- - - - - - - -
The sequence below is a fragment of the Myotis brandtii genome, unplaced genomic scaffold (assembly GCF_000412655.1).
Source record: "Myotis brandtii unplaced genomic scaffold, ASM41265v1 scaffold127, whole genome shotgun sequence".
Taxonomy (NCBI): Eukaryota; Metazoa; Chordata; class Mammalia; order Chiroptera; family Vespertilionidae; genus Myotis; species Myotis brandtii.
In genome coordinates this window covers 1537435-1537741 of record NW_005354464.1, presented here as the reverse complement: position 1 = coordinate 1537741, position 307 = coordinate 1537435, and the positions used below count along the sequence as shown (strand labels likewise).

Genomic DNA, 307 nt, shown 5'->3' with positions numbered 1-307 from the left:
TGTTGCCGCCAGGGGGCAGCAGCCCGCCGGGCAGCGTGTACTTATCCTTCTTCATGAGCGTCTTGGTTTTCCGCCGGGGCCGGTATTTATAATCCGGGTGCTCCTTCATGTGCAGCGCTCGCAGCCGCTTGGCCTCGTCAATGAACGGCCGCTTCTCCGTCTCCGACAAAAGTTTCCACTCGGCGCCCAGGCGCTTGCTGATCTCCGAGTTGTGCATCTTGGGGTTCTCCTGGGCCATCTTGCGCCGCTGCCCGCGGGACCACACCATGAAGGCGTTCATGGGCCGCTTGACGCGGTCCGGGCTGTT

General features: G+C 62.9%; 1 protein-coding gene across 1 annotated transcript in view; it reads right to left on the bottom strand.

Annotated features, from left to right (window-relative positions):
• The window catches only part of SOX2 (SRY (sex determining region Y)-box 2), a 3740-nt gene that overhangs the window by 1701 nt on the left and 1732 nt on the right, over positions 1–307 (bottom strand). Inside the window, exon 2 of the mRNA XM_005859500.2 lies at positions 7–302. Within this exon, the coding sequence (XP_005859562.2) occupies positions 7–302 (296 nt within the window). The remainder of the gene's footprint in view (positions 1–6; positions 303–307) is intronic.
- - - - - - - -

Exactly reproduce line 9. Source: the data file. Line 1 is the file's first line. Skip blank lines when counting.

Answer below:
• The window catches only part of SOX2 (SRY (sex determining region Y)-box 2), a 3740-nt gene that overhangs the window by 1701 nt on the left and 1732 nt on the right, over positions 1–307 (bottom strand). Inside the window, exon 2 of the mRNA XM_005859500.2 lies at positions 7–302. Within this exon, the coding sequence (XP_005859562.2) occupies positions 7–302 (296 nt within the window). The remainder of the gene's footprint in view (positions 1–6; positions 303–307) is intronic.